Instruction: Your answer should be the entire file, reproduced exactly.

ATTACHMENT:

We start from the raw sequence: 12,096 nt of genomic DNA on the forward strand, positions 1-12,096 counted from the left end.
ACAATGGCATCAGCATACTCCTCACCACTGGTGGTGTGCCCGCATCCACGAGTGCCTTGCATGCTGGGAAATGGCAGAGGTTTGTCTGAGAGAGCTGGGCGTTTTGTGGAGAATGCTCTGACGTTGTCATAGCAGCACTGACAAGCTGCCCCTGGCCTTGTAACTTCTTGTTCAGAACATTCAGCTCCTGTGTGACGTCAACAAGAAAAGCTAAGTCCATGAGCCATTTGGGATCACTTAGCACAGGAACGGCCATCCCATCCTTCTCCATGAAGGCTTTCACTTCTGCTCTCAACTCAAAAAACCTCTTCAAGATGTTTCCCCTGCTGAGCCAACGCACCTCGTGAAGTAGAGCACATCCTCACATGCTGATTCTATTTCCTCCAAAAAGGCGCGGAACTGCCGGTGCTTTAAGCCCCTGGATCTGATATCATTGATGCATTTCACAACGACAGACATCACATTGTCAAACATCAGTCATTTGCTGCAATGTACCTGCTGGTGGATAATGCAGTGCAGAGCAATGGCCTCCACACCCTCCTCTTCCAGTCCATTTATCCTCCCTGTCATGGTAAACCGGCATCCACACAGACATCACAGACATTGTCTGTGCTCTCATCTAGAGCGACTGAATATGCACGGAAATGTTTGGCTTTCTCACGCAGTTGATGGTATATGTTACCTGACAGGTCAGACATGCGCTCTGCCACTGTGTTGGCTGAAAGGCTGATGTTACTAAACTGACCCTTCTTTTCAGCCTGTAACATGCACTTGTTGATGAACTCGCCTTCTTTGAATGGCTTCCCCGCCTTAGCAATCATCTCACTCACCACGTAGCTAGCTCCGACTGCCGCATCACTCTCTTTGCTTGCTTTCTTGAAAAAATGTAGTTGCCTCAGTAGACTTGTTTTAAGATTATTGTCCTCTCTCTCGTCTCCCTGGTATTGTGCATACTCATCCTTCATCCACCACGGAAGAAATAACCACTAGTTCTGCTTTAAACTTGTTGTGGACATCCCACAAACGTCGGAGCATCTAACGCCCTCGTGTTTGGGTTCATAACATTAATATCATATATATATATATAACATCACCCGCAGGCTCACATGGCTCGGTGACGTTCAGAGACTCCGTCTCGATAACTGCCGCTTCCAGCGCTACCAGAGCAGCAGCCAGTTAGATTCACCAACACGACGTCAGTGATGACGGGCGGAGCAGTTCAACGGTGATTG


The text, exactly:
We start from the raw sequence: 12,096 nt of genomic DNA on the forward strand, positions 1-12,096 counted from the left end.
ACAATGGCATCAGCATACTCCTCACCACTGGTGGTGTGCCCGCATCCACGAGTGCCTTGCATGCTGGGAAATGGCAGAGGTTTGTCTGAGAGAGCTGGGCGTTTTGTGGAGAATGCTCTGACGTTGTCATAGCAGCACTGACAAGCTGCCCCTGGCCTTGTAACTTCTTGTTCAGAACATTCAGCTCCTGTGTGACGTCAACAAGAAAAGCTAAGTCCATGAGCCATTTGGGATCACTTAGCACAGGAACGGCCATCCCATCCTTCTCCATGAAGGCTTTCACTTCTGCTCTCAACTCAAAAAACCTCTTCAAGATGTTTCCCCTGCTGAGCCAACGCACCTCGTGAAGTAGAGCACATCCTCACATGCTGATTCTATTTCCTCCAAAAAGGCGCGGAACTGCCGGTGCTTTAAGCCCCTGGATCTGATATCATTGATGCATTTCACAACGACAGACATCACATTGTCAAACATCAGTCATTTGCTGCAATGTACCTGCTGGTGGATAATGCAGTGCAGAGCAATGGCCTCCACACCCTCCTCTTCCAGTCCATTTATCCTCCCTGTCATGGTAAACCGGCATCCACACAGACATCACAGACATTGTCTGTGCTCTCATCTAGAGCGACTGAATATGCACGGAAATGTTTGGCTTTCTCACGCAGTTGATGGTATATGTTACCTGACAGGTCAGACATGCGCTCTGCCACTGTGTTGGCTGAAAGGCTGATGTTACTAAACTGACCCTTCTTTTCAGCCTGTAACATGCACTTGTTGATGAACTCGCCTTCTTTGAATGGCTTCCCCGCCTTAGCAATCATCTCACTCACCACGTAGCTAGCTCCGACTGCCGCATCACTCTCTTTGCTTGCTTTCTTGAAAAAATGTAGTTGCCTCAGTAGACTTGTTTTAAGATTATTGTCCTCTCTCTCGTCTCCCTGGTATTGTGCATACTCATCCTTCATCCACCACGGAAGAAATAACCACTAGTTCTGCTTTAAACTTGTTGTGGACATCCCACAAACGTCGGAGCATCTAACGCCCTCGTGTTTGGGTTCATAACATTAATATCATATATATATATATAACATCACCCGCAGGCTCACATGGCTCGGTGACGTTCAGAGACTCCGTCTCGATAACTGCCGCTTCCAGCGCTACCAGAGCAGCAGCCAGTTAGATTCACCAACACGACGTCAGTGATGACGGGCGGAGCAGTTCAACGGTGATTG